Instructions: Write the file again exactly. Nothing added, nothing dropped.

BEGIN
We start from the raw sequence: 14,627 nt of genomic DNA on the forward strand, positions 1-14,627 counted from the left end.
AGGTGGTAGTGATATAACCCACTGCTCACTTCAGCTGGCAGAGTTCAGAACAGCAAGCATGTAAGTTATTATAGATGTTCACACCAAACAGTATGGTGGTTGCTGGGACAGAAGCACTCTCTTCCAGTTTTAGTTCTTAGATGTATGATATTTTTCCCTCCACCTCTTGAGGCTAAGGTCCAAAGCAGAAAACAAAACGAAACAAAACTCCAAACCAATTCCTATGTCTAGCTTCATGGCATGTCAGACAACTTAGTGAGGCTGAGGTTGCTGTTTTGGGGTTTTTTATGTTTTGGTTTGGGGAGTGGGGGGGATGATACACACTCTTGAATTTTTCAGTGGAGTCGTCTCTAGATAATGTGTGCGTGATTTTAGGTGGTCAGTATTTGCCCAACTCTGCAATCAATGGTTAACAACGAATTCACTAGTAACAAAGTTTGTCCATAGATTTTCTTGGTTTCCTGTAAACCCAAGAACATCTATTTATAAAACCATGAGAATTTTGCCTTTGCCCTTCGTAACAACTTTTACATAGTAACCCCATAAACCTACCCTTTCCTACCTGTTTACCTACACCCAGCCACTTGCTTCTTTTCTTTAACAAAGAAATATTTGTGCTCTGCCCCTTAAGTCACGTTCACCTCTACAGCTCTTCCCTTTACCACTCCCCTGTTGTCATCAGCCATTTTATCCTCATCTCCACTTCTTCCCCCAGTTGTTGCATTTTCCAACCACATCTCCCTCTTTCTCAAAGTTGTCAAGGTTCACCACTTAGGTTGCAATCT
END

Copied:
We start from the raw sequence: 14,627 nt of genomic DNA on the forward strand, positions 1-14,627 counted from the left end.
AGGTGGTAGTGATATAACCCACTGCTCACTTCAGCTGGCAGAGTTCAGAACAGCAAGCATGTAAGTTATTATAGATGTTCACACCAAACAGTATGGTGGTTGCTGGGACAGAAGCACTCTCTTCCAGTTTTAGTTCTTAGATGTATGATATTTTTCCCTCCACCTCTTGAGGCTAAGGTCCAAAGCAGAAAACAAAACGAAACAAAACTCCAAACCAATTCCTATGTCTAGCTTCATGGCATGTCAGACAACTTAGTGAGGCTGAGGTTGCTGTTTTGGGGTTTTTTATGTTTTGGTTTGGGGAGTGGGGGGGATGATACACACTCTTGAATTTTTCAGTGGAGTCGTCTCTAGATAATGTGTGCGTGATTTTAGGTGGTCAGTATTTGCCCAACTCTGCAATCAATGGTTAACAACGAATTCACTAGTAACAAAGTTTGTCCATAGATTTTCTTGGTTTCCTGTAAACCCAAGAACATCTATTTATAAAACCATGAGAATTTTGCCTTTGCCCTTCGTAACAACTTTTACATAGTAACCCCATAAACCTACCCTTTCCTACCTGTTTACCTACACCCAGCCACTTGCTTCTTTTCTTTAACAAAGAAATATTTGTGCTCTGCCCCTTAAGTCACGTTCACCTCTACAGCTCTTCCCTTTACCACTCCCCTGTTGTCATCAGCCATTTTATCCTCATCTCCACTTCTTCCCCCAGTTGTTGCATTTTCCAACCACATCTCCCTCTTTCTCAAAGTTGTCAAGGTTCACCACTTAGGTTGCAATCT